A Symbiotic Relationship
A constant problem in Ukrainian institutions of higher learning is that they often don't have a budget for the projects they suggest their students do. There might be a bit of money around for students to participate in mock parliaments or trade UNI0N organisations but even at the most prestigious and well-financed universities it's just that - a bit. That where organisations like AIESEC, grounded as they are by foreign money, come in. "Big international companies have an obvious interest in supporting AIESEC projects," Yermak says, "because they're trying to create good employment candidates. They're growing new leaders." So it's a symbiotic process, with organisations and students filling each other's niches, so to speak. For their part, big companies today are mindful of the imperative that they have to be socially active, practicing philanthropy and sponsoring youth projects of the sort that Ukrainian kids are looking for.
Soviet culture has imbued Ukrainians with a special attitude toward collective work: even many younger Ukrainians are imbued with the idea that collective labour is the best sort, and that there's no difference between a friend, a crony, and someone you do business with. They've got a sort of ideal of collegiality in their blood, even if Soviet work culture didn't always rise to the ideal. Another thing that international organisations can do, then, is to make sure that Ukrainian kids' cultural inheritance is effectively complemented to allow them to participate in the international business culture that's taken root in Ukraine since independence. One thing that becomes very noticeable in the work environment of a foreign company in Kyiv is the difference in cultural attitudes between Western and Ukrainian workers. Sometimes the barrier is difficult to overcome. "AIESEC has been in Ukraine for 18 years, and fostering [the correct] corporate culture is a very important contribution that it's made," Yermak says. "We go to different international conferences together and participate in activities that make our collective stronger and friendlier. In my opinion, this sort of thing is just as important as leading a variety of different projects."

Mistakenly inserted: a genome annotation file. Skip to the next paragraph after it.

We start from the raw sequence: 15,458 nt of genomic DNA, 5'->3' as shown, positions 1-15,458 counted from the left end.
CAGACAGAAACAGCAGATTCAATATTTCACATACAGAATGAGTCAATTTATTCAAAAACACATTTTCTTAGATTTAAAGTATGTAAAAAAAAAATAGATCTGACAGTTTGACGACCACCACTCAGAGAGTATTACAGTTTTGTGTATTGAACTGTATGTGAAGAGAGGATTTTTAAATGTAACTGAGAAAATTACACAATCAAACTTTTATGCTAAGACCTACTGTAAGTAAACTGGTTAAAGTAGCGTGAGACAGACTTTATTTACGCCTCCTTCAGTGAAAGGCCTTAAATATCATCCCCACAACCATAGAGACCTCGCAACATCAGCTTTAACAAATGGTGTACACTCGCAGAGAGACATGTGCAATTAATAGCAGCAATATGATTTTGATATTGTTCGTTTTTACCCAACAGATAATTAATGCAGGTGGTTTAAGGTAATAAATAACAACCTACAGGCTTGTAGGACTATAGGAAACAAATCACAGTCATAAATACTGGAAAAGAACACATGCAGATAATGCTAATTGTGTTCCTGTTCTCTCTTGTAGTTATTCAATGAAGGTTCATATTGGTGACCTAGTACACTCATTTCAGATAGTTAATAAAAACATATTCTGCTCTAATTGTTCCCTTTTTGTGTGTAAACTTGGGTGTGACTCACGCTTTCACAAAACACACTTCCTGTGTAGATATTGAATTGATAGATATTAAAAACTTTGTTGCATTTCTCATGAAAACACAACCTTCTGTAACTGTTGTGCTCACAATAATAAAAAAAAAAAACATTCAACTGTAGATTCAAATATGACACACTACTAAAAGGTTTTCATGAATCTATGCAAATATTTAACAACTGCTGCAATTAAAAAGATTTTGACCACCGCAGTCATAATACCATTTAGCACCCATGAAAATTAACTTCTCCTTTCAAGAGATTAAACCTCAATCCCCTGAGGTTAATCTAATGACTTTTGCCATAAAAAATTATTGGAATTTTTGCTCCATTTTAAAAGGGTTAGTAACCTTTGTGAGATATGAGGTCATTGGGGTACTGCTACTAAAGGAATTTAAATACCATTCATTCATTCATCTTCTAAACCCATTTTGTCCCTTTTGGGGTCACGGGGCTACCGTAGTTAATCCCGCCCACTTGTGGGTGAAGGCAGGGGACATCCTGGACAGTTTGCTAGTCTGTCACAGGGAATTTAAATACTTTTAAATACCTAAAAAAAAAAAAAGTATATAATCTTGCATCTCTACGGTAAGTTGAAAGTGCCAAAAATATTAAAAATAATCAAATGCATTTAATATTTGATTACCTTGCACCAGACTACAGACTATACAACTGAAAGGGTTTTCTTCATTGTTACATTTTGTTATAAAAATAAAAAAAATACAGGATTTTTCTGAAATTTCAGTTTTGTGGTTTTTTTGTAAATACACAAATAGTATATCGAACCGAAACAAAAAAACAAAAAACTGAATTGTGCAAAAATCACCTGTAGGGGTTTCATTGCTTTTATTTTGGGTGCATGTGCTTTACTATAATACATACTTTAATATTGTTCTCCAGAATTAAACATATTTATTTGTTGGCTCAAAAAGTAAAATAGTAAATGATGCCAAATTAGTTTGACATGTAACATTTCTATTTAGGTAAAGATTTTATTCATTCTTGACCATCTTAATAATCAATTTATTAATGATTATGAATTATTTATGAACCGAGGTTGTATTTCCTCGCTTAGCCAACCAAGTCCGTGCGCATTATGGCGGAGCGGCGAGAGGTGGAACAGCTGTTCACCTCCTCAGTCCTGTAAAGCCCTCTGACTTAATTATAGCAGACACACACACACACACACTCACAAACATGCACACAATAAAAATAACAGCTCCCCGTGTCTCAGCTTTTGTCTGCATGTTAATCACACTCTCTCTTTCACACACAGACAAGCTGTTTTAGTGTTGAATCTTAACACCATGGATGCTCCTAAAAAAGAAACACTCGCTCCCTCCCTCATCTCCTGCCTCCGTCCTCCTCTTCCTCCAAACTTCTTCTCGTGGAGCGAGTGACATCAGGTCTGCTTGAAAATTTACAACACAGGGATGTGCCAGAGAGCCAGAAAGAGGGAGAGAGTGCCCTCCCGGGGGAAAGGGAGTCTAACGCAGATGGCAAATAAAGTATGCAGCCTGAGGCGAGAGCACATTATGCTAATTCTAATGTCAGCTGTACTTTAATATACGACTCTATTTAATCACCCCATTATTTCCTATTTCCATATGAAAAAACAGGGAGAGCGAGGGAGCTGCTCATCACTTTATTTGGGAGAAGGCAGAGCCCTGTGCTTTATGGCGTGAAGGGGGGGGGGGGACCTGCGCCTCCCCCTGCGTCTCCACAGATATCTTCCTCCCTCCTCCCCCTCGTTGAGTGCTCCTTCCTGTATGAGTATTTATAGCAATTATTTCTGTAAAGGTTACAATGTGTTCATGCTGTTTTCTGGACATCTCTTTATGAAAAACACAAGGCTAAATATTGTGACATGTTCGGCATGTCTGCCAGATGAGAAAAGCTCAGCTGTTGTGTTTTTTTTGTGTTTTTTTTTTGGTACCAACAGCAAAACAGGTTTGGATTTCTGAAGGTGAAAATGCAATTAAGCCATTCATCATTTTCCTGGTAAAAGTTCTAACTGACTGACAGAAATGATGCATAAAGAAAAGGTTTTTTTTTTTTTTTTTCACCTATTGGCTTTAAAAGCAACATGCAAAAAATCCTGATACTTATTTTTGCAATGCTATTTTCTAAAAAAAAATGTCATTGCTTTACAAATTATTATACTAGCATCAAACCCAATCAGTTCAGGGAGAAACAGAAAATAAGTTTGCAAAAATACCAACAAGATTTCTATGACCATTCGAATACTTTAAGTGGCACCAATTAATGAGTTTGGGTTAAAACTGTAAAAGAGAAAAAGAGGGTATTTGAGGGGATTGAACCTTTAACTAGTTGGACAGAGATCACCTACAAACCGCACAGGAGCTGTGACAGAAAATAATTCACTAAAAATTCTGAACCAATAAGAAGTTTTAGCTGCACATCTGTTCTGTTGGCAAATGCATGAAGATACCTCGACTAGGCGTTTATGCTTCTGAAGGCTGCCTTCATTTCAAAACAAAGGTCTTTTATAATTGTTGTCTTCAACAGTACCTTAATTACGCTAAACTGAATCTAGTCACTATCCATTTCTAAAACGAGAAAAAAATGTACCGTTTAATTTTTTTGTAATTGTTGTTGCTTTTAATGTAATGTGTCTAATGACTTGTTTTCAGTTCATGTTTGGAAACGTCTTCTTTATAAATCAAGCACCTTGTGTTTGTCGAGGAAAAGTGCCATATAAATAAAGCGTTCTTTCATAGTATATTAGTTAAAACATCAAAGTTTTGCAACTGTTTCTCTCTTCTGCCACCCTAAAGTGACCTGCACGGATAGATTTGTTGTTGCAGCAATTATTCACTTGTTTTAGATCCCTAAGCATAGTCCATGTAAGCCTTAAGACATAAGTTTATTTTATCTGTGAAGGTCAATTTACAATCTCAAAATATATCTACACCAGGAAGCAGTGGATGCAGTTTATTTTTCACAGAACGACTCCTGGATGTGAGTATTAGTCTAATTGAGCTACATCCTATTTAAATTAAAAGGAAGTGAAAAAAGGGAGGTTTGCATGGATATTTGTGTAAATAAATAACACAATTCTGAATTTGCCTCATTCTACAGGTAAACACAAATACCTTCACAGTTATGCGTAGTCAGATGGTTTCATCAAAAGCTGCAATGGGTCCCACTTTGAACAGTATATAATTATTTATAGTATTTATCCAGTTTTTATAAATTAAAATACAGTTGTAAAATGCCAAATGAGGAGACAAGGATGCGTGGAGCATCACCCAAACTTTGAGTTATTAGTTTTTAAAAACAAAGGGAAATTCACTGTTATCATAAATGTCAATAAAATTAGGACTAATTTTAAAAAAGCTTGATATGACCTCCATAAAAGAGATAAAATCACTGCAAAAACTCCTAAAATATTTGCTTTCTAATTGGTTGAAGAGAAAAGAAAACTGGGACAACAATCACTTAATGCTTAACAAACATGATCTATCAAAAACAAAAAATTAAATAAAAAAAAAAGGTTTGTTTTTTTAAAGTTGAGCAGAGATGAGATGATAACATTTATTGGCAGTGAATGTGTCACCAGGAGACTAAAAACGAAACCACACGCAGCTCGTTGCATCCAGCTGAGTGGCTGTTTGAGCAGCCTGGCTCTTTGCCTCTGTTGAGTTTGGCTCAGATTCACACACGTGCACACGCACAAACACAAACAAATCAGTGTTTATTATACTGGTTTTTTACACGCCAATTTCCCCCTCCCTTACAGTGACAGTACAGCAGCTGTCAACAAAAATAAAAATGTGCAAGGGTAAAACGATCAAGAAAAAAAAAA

Young and Inexperienced
Every student who joins AIESEC does so for his own reasons. You might have your own long-term business project in mind and you're looking for professional advice or financial support for it. On the other hand, you might just want to try out a lot of different professional areas and see which one fits you the best. "All our projects focus mostly on management, public relations, people development, and IT," Katya says. "And it's far different from the education you get in a university classroom, as it's more practical and more up-to-date". Academics are great, but there's a place for hands-on knowledge, and that's what Ukrainian students, with some international help, are out to get.